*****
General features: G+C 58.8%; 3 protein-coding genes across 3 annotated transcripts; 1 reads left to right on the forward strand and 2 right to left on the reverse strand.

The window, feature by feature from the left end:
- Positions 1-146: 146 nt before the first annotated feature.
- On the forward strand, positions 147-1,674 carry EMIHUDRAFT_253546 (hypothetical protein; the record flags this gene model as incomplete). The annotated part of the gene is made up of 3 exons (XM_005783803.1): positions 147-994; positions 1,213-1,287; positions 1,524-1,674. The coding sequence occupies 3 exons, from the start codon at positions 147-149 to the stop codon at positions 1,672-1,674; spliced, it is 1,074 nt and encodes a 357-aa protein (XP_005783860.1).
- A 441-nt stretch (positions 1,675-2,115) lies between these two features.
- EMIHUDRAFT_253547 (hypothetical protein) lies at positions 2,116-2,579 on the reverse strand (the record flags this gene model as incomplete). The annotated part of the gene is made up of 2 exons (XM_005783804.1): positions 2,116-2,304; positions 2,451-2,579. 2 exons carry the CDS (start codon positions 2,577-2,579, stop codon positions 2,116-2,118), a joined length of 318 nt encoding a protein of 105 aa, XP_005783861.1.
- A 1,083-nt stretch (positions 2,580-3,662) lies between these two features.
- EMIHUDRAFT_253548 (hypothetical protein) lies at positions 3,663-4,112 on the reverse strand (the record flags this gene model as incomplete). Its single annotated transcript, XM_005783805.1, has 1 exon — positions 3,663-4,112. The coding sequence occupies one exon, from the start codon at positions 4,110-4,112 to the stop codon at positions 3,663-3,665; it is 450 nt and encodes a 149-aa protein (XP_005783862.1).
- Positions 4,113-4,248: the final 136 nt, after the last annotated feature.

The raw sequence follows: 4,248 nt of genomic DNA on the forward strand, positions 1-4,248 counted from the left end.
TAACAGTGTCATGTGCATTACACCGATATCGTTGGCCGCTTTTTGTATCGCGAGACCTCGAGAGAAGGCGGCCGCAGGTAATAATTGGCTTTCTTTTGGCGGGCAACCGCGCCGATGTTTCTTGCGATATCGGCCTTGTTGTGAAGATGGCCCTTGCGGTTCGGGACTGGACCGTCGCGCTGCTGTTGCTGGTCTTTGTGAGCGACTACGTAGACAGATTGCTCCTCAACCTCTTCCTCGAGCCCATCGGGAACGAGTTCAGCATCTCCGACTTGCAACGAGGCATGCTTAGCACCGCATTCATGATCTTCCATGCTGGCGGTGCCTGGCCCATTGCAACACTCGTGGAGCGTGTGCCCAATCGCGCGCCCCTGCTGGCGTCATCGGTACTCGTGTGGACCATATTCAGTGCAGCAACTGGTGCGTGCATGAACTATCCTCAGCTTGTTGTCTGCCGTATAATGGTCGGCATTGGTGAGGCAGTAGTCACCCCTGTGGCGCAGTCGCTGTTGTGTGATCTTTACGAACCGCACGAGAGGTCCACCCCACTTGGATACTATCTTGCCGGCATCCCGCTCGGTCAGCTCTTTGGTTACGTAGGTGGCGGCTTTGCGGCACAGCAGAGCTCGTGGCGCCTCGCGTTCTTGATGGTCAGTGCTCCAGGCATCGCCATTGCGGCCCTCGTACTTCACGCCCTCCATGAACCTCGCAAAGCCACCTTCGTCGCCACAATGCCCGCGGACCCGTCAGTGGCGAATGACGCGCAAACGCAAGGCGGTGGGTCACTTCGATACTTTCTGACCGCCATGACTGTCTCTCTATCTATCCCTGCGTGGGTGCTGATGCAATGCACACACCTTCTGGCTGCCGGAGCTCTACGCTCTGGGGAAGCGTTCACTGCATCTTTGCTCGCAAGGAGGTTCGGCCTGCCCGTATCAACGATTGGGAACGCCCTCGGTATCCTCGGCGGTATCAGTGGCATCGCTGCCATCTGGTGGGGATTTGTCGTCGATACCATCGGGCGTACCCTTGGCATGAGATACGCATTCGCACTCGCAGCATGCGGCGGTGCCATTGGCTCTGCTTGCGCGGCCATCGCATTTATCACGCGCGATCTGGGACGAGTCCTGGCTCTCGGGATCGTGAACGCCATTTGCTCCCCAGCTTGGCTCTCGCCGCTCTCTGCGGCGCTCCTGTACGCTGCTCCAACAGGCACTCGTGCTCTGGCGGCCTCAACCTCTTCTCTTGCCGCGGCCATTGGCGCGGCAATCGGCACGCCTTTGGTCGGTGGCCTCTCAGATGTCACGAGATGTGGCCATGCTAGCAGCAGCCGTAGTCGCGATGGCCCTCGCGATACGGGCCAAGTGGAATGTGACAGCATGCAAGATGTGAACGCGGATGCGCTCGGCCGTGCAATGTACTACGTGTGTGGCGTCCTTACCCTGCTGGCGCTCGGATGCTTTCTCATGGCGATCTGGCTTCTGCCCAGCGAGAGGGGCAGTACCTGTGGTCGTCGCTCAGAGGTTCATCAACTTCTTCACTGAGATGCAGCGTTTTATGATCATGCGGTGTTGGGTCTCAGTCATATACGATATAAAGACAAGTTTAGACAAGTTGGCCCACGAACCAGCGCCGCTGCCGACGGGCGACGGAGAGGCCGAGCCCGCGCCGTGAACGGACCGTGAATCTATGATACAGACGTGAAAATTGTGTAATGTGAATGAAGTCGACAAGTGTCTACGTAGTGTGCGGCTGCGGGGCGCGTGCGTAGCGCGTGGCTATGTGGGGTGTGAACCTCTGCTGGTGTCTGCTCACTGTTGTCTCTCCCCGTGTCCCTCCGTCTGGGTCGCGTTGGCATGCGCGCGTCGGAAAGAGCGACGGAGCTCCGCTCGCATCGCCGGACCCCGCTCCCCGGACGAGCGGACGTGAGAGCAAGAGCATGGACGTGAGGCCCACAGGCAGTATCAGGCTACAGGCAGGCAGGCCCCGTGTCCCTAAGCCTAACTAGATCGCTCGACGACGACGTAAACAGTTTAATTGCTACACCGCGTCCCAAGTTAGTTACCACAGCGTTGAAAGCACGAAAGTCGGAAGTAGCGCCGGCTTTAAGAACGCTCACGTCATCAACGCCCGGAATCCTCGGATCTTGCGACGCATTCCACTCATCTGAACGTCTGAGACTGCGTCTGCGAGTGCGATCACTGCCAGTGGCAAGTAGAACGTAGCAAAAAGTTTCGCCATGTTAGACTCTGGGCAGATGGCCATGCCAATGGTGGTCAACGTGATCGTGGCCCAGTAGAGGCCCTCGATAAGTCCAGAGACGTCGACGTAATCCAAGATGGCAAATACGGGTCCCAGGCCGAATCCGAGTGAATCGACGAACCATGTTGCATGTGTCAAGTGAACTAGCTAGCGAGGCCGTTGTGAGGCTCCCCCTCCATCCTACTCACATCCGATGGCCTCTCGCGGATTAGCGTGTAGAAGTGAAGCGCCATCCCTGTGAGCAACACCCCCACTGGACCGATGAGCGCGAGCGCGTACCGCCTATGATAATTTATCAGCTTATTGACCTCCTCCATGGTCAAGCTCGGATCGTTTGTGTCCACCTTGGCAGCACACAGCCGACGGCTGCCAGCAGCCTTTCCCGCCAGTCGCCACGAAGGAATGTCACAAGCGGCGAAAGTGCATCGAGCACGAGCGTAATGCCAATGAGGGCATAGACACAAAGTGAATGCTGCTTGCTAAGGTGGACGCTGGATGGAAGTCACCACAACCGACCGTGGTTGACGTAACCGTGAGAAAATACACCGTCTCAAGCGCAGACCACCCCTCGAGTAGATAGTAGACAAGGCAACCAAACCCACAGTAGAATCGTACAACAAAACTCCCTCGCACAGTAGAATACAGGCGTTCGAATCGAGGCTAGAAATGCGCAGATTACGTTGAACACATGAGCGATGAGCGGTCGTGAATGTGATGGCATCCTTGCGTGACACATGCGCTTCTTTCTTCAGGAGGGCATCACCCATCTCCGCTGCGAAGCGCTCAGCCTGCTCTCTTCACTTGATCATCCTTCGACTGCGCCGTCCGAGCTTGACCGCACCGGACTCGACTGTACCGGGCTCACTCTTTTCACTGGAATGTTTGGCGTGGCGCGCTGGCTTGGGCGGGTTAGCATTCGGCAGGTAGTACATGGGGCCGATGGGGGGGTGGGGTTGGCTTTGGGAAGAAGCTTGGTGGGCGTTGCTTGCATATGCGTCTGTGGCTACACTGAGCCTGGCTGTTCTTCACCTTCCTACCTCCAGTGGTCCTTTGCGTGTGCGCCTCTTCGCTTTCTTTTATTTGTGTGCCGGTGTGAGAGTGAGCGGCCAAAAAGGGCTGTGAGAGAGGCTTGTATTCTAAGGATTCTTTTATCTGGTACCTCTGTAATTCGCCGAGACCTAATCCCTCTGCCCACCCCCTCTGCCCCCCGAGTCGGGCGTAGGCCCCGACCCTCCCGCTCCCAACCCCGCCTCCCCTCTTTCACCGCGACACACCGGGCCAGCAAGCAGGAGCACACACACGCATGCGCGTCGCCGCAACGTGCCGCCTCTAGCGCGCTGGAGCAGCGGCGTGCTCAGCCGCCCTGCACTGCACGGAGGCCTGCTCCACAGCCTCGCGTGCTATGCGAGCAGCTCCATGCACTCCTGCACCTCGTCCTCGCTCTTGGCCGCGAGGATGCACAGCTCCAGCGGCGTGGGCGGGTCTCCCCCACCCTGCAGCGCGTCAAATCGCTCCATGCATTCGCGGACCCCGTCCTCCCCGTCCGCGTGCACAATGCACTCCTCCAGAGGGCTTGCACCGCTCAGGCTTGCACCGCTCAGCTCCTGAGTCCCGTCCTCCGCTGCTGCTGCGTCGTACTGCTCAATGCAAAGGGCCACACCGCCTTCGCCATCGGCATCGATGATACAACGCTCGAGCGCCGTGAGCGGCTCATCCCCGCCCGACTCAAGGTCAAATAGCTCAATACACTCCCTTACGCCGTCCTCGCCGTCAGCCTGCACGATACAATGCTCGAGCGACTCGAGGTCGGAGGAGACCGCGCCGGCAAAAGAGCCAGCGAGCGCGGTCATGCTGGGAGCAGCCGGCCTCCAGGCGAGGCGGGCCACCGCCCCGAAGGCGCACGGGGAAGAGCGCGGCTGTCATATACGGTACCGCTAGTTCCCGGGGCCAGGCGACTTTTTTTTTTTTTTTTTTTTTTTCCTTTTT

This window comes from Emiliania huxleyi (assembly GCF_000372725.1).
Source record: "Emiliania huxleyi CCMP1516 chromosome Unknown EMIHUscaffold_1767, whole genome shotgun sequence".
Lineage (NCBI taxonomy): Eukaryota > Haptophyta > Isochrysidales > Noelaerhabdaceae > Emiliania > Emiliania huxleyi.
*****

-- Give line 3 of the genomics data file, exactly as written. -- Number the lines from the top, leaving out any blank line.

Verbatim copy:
- Positions 1-146: 146 nt before the first annotated feature.